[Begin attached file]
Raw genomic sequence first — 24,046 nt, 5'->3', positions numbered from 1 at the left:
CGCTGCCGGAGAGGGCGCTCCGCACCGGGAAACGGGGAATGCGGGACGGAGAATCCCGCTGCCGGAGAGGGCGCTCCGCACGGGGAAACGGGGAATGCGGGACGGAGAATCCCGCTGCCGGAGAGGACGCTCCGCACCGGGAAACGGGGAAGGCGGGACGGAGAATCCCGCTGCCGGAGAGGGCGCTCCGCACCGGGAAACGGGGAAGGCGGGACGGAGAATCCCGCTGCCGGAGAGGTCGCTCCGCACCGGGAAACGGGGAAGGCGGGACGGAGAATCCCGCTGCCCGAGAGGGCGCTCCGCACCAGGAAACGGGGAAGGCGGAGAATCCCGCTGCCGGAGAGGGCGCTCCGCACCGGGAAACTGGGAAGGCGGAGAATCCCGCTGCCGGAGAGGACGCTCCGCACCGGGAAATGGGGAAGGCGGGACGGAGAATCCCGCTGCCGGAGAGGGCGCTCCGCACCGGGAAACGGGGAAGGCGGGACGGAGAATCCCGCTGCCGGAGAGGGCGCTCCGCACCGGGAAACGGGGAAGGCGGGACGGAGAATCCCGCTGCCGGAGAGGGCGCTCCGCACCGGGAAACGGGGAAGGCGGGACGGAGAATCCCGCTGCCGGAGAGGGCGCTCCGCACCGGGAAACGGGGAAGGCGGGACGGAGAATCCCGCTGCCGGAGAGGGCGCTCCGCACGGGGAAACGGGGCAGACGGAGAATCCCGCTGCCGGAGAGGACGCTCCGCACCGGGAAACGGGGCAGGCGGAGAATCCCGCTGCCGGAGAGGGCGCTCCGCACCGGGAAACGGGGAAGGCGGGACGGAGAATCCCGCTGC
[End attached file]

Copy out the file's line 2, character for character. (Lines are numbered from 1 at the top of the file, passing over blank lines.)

CGCTGCCGGAGAGGGCGCTCCGCACCGGGAAACGGGGAATGCGGGACGGAGAATCCCGCTGCCGGAGAGGGCGCTCCGCACGGGGAAACGGGGAATGCGGGACGGAGAATCCCGCTGCCGGAGAGGACGCTCCGCACCGGGAAACGGGGAAGGCGGGACGGAGAATCCCGCTGCCGGAGAGGGCGCTCCGCACCGGGAAACGGGGAAGGCGGGACGGAGAATCCCGCTGCCGGAGAGGTCGCTCCGCACCGGGAAACGGGGAAGGCGGGACGGAGAATCCCGCTGCCCGAGAGGGCGCTCCGCACCAGGAAACGGGGAAGGCGGAGAATCCCGCTGCCGGAGAGGGCGCTCCGCACCGGGAAACTGGGAAGGCGGAGAATCCCGCTGCCGGAGAGGACGCTCCGCACCGGGAAATGGGGAAGGCGGGACGGAGAATCCCGCTGCCGGAGAGGGCGCTCCGCACCGGGAAACGGGGAAGGCGGGACGGAGAATCCCGCTGCCGGAGAGGGCGCTCCGCACCGGGAAACGGGGAAGGCGGGACGGAGAATCCCGCTGCCGGAGAGGGCGCTCCGCACCGGGAAACGGGGAAGGCGGGACGGAGAATCCCGCTGCCGGAGAGGGCGCTCCGCACCGGGAAACGGGGAAGGCGGGACGGAGAATCCCGCTGCCGGAGAGGGCGCTCCGCACGGGGAAACGGGGCAGACGGAGAATCCCGCTGCCGGAGAGGACGCTCCGCACCGGGAAACGGGGCAGGCGGAGAATCCCGCTGCCGGAGAGGGCGCTCCGCACCGGGAAACGGGGAAGGCGGGACGGAGAATCCCGCTGC